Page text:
About Our Live Edge Furniture
Even when we're working with standard dimensional material, as woodworkers we admire the drama that occurs around a knot. Grain swirls, colors change, figure emerges, and we marvel. It's safe to say that we have an obsession with wood. Some may say we have a problem, though we know otherwise. Working with live edge slabs is the innate conclusion for many lovers of wood because it allows us to celebrate the material that we have gotten to know so intimately by showcasing all of the naturally-occurring beauty and blemishes alike. Our goal of working with live edge material is to convey the love of the materialthrough the piece of wood itself, making "defects" the star of the show. We use the drama that already exists in the slab without the need to apply excess architectural detail. We then allow the tree itself guide the designs we create for the structure that supports or incorporates it.
How We Make Our Live Edge Furniture
Although we do all things possible to leave the slabs in their most natural state, there is a huge amount of work that goes into preparing the wood to withstand the test of time as a functional and beautiful piece of live edge furniture.
Each slab(s) is selected carefully for each project based on wood type, size, shape, color, and grain pattern. Clients who commission live edge furniture are a huge part of the slab selection process. As the makers, we narrow down potential slabs that fit the furniture piece's design and criteria but the client has the final say as to which slab(s) is used. The material can come from our own live edge slab inventory (cut, dried, and stored here at the studio) or from one of our favored and reliable local lumber sources. Nearly all of our material is grown in the state of Pennsylvania, and most of it local to Schwenksville and surrounding towns.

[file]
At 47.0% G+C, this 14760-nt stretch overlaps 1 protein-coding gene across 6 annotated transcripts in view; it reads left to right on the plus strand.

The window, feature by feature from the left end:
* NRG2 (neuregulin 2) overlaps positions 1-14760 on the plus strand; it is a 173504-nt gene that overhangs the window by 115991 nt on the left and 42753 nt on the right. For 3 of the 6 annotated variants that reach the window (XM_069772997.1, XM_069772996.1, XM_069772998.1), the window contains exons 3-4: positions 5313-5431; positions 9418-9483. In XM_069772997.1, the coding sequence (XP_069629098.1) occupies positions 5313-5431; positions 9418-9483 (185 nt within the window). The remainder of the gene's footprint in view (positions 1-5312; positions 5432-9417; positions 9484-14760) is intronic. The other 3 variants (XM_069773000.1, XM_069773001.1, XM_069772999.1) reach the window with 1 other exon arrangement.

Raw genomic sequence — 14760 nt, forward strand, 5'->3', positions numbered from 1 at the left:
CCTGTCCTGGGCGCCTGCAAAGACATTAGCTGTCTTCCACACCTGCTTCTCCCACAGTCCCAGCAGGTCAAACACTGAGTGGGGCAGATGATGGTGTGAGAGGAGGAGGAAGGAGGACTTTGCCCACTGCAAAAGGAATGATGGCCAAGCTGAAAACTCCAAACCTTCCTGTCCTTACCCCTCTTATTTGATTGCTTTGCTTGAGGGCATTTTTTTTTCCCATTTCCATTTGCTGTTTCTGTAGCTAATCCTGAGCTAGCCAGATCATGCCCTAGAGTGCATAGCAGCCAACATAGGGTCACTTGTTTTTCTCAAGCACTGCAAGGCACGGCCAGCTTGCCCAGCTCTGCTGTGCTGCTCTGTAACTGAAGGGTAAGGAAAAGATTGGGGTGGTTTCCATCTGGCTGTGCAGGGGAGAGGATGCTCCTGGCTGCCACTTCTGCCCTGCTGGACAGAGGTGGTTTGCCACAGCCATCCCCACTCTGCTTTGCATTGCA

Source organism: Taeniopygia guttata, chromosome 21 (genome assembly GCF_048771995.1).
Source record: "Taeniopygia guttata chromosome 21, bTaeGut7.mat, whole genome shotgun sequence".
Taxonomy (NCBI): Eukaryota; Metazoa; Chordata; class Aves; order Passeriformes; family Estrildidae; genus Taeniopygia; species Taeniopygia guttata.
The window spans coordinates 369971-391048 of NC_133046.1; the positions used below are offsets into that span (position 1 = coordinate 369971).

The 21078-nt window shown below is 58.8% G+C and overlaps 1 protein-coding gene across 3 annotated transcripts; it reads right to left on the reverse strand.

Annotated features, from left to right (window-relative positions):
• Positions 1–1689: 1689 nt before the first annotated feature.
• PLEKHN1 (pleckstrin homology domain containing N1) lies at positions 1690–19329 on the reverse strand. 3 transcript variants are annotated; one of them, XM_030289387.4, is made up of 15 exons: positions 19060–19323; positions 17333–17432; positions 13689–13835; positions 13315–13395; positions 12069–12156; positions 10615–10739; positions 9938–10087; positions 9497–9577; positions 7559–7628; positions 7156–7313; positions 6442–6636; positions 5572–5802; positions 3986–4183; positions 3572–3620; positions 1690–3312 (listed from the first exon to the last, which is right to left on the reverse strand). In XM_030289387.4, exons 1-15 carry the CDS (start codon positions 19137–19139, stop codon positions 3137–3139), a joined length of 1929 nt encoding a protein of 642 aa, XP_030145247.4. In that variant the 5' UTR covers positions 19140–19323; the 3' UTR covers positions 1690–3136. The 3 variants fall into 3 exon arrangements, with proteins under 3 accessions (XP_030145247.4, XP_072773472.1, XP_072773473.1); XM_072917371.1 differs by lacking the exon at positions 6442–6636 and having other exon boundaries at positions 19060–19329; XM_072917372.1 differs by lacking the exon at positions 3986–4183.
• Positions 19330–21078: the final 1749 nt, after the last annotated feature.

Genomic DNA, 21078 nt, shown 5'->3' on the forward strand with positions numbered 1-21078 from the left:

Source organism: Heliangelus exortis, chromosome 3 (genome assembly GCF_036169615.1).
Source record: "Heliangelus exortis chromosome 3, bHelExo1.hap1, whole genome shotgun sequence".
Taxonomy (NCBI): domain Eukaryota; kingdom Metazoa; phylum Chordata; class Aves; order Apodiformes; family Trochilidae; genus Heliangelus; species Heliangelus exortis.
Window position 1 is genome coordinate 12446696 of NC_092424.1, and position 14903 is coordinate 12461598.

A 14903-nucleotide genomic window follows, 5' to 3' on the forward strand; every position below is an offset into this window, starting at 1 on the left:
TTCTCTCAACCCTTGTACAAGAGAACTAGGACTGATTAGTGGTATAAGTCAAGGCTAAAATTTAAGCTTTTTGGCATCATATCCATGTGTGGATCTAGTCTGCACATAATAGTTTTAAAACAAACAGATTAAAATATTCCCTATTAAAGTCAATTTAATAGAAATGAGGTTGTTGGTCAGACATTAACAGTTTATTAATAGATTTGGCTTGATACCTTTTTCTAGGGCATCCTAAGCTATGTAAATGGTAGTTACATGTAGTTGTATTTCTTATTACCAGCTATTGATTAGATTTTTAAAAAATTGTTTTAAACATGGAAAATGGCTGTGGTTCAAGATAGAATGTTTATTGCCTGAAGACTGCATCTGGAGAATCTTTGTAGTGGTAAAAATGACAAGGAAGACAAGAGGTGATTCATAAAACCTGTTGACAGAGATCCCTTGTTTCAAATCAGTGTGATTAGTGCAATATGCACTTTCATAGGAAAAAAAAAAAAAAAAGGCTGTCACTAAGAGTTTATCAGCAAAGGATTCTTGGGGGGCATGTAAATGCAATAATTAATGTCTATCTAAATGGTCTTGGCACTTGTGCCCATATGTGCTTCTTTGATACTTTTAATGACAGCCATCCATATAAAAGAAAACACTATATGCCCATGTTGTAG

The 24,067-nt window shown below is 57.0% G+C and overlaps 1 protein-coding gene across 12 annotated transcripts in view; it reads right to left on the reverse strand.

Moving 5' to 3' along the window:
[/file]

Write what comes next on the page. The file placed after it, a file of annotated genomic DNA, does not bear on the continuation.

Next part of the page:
While the edge we present is natural, it does take a lot of work to present it in it's best light. After the slab is selected and approved by the client, we mill it and remove the bark to expose the live edges. It is important that we clear away the bark because if left in tact, it will invite insects like the powderpost beetle. Beyond that, over time, the bark would weaken and begin to disintegrate, leaving dirt and dust on your floor.
To dislodge the bark, we use a combination of gouge chisels, wire brushes, and draw knives. After the bulk of the rough bark is cleared by hand, we use a sandblaster to remove the small bits that remain in tact and soften the sharp pins and knobs that compose the natural live edge.
Strengthening & Repairing Natural Flaws
In order to keep the live edge slabs in their most natural state, we need to repair and/or strengthen any natural voids, splits, cracks, or knots so that they don't weaken or spread over time. We use this opportunity to add style and detail to the piece.
Knots & Voids: Naturally, each slab is unique and is treated differently, but generally we treat knots and voids with two-part clear epoxy mixed with the saw dust and bark bits of the slab itself.
Splits & Cracks: Splits and cracks are natural, and as we see it, are something to be accented. To prevent splits from growing over time, we strengthen them using inlaid dovetail bones. The organic shape of bones is a signature detail of Lohr Woodworking Studio furniture. We find that the organic form of bones marries well with natural curves of live edges as well as appeals our instinctual aesthetic preference.